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  30. Spatially-Rotated Paintings: A Reply to Markosian’s "Sideways Music".Shen-yi Liao - manuscript
    In “Sideways Music”, Ned Markosian uses aesthetic intuitions about temporally-rotated music to argue that the metaphysics of time is different from the metaphysics of space. In response, I use aesthetic intuitions about spatially-rotated paintings to pose a dilemma for Markosian’s argument: either he accepts the intuitions about spatially-rotated paintings, in which case he must give up on some assumptions in his argument, or he rejects intuitions about spatially-rotated paintings, in which case an analogous response can be given regarding intuitions about (...)
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  31.  44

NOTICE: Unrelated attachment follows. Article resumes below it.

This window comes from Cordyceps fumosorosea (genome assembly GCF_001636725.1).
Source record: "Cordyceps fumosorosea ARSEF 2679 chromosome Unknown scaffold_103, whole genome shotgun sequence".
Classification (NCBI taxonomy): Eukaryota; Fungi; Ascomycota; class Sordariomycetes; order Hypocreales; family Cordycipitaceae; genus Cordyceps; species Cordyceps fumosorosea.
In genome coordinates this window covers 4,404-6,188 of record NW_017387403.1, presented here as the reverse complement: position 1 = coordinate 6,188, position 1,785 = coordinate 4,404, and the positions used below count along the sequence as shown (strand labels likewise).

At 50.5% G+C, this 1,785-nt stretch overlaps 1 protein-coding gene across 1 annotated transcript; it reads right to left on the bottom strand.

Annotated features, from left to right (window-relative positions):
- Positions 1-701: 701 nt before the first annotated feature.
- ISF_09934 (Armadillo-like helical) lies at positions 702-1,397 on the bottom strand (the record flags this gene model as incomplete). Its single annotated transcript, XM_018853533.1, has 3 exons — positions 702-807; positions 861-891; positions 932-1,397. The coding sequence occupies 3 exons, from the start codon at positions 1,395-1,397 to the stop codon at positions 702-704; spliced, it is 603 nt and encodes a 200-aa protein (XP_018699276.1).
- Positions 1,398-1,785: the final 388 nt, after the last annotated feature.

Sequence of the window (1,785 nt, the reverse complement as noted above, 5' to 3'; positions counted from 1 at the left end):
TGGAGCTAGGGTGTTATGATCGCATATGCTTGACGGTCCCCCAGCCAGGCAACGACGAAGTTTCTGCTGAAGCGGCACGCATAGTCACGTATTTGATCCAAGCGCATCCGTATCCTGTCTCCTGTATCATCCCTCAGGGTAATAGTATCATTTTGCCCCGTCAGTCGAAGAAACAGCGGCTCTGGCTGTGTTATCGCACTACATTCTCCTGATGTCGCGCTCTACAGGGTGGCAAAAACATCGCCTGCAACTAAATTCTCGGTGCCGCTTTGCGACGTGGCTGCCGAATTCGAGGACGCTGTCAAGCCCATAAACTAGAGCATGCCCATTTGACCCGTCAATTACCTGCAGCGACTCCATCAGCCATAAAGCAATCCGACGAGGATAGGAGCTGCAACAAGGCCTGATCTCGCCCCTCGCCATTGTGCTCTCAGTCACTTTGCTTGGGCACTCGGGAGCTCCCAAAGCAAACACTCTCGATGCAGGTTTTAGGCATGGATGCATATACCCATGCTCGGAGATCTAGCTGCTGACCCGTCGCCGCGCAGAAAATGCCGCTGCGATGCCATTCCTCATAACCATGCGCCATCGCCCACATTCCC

Do Mitochondrial Replacement Techniques Affect Qualitative or Numerical Identity?S. Matthew Liao - 2017 - Bioethics 31 (1):20-26.
    Mitochondrial replacement techniques, known in the popular media as 'three-parent' or 'three-person' IVFs, have the potential to enable women with mitochondrial diseases to have children who are genetically related to them but without such diseases. In the debate regarding whether MRTs should be made available, an issue that has garnered considerable attention is whether MRTs affect the characteristics of an existing individual or whether they result in the creation of a new individual, given that MRTs involve the genetic manipulation of (...)
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  32. Moral Brains: The Neuroscience of Morality.S. Matthew Liao (ed.) - 2016 - Oxford University Press USA.